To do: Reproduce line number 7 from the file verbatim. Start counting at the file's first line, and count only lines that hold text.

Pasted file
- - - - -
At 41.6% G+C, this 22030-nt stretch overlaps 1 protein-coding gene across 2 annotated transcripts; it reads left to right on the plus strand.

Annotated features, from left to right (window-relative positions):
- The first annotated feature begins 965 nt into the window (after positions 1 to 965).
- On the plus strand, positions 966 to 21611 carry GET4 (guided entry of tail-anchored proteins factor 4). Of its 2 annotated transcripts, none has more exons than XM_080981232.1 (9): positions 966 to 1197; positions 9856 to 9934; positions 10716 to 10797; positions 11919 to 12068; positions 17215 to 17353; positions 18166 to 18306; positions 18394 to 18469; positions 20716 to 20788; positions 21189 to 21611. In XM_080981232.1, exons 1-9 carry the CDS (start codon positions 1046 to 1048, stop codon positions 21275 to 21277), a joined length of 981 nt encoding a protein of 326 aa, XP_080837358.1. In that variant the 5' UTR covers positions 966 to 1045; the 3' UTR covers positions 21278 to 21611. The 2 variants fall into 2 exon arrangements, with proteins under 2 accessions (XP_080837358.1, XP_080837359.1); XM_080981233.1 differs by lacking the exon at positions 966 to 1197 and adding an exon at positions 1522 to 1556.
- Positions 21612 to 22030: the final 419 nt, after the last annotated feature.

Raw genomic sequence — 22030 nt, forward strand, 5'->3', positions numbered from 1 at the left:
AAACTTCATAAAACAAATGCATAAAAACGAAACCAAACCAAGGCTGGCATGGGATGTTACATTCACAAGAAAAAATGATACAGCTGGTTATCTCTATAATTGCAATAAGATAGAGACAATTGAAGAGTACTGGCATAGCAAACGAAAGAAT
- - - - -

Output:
AAACTTCATAAAACAAATGCATAAAAACGAAACCAAACCAAGGCTGGCATGGGATGTTACATTCACAAGAAAAAATGATACAGCTGGTTATCTCTATAATTGCAATAAGATAGAGACAATTGAAGAGTACTGGCATAGCAAACGAAAGAAT